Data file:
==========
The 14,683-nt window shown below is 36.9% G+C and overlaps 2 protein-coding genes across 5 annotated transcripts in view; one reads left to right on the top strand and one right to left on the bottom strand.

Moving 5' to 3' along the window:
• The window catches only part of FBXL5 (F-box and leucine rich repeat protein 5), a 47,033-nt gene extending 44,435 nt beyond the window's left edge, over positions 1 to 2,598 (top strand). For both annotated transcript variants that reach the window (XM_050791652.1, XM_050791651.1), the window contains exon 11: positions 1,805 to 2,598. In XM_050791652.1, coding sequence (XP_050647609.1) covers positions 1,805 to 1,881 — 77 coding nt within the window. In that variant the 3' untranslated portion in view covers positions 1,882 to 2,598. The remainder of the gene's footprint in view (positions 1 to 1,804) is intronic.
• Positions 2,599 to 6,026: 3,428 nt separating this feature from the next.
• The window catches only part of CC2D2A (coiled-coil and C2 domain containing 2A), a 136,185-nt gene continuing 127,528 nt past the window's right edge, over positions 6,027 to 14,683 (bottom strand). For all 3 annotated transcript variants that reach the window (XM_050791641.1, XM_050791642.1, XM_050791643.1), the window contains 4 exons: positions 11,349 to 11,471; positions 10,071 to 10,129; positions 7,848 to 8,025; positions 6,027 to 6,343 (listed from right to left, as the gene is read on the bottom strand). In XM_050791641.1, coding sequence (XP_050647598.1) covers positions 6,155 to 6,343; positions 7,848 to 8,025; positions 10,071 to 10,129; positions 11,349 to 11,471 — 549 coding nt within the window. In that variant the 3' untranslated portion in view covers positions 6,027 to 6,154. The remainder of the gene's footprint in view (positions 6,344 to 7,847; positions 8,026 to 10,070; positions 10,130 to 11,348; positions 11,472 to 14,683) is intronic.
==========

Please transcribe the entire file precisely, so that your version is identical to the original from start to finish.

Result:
The 14,683-nt window shown below is 36.9% G+C and overlaps 2 protein-coding genes across 5 annotated transcripts in view; one reads left to right on the top strand and one right to left on the bottom strand.

Moving 5' to 3' along the window:
• The window catches only part of FBXL5 (F-box and leucine rich repeat protein 5), a 47,033-nt gene extending 44,435 nt beyond the window's left edge, over positions 1 to 2,598 (top strand). For both annotated transcript variants that reach the window (XM_050791652.1, XM_050791651.1), the window contains exon 11: positions 1,805 to 2,598. In XM_050791652.1, coding sequence (XP_050647609.1) covers positions 1,805 to 1,881 — 77 coding nt within the window. In that variant the 3' untranslated portion in view covers positions 1,882 to 2,598. The remainder of the gene's footprint in view (positions 1 to 1,804) is intronic.
• Positions 2,599 to 6,026: 3,428 nt separating this feature from the next.
• The window catches only part of CC2D2A (coiled-coil and C2 domain containing 2A), a 136,185-nt gene continuing 127,528 nt past the window's right edge, over positions 6,027 to 14,683 (bottom strand). For all 3 annotated transcript variants that reach the window (XM_050791641.1, XM_050791642.1, XM_050791643.1), the window contains 4 exons: positions 11,349 to 11,471; positions 10,071 to 10,129; positions 7,848 to 8,025; positions 6,027 to 6,343 (listed from right to left, as the gene is read on the bottom strand). In XM_050791641.1, coding sequence (XP_050647598.1) covers positions 6,155 to 6,343; positions 7,848 to 8,025; positions 10,071 to 10,129; positions 11,349 to 11,471 — 549 coding nt within the window. In that variant the 3' untranslated portion in view covers positions 6,027 to 6,154. The remainder of the gene's footprint in view (positions 6,344 to 7,847; positions 8,026 to 10,070; positions 10,130 to 11,348; positions 11,472 to 14,683) is intronic.